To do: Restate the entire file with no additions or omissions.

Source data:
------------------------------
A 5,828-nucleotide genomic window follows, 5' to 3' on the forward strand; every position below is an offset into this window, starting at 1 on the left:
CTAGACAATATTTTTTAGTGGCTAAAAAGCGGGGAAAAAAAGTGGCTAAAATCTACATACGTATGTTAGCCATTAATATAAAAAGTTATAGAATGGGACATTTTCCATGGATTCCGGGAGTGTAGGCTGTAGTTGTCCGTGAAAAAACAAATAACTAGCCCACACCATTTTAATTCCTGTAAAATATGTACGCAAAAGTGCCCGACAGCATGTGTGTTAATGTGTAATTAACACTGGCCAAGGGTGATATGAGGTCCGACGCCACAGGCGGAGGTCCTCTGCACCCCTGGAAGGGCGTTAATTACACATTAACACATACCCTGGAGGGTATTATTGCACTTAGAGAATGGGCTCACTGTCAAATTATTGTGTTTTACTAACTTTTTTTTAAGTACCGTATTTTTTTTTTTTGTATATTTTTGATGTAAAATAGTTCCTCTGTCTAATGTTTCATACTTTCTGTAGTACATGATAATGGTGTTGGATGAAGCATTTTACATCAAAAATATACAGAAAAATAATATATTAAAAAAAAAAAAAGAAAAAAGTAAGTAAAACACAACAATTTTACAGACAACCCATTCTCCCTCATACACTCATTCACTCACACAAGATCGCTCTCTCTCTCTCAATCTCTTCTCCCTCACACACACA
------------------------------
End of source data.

A 5,828-nucleotide genomic window follows, 5' to 3' on the forward strand; every position below is an offset into this window, starting at 1 on the left:
CTAGACAATATTTTTTAGTGGCTAAAAAGCGGGGAAAAAAAGTGGCTAAAATCTACATACGTATGTTAGCCATTAATATAAAAAGTTATAGAATGGGACATTTTCCATGGATTCCGGGAGTGTAGGCTGTAGTTGTCCGTGAAAAAACAAATAACTAGCCCACACCATTTTAATTCCTGTAAAATATGTACGCAAAAGTGCCCGACAGCATGTGTGTTAATGTGTAATTAACACTGGCCAAGGGTGATATGAGGTCCGACGCCACAGGCGGAGGTCCTCTGCACCCCTGGAAGGGCGTTAATTACACATTAACACATACCCTGGAGGGTATTATTGCACTTAGAGAATGGGCTCACTGTCAAATTATTGTGTTTTACTAACTTTTTTTTAAGTACCGTATTTTTTTTTTTTGTATATTTTTGATGTAAAATAGTTCCTCTGTCTAATGTTTCATACTTTCTGTAGTACATGATAATGGTGTTGGATGAAGCATTTTACATCAAAAATATACAGAAAAATAATATATTAAAAAAAAAAAAAGAAAAAAGTAAGTAAAACACAACAATTTTACAGACAACCCATTCTCCCTCATACACTCATTCACTCACACAAGATCGCTCTCTCTCTCTCAATCTCTTCTCCCTCACACACACA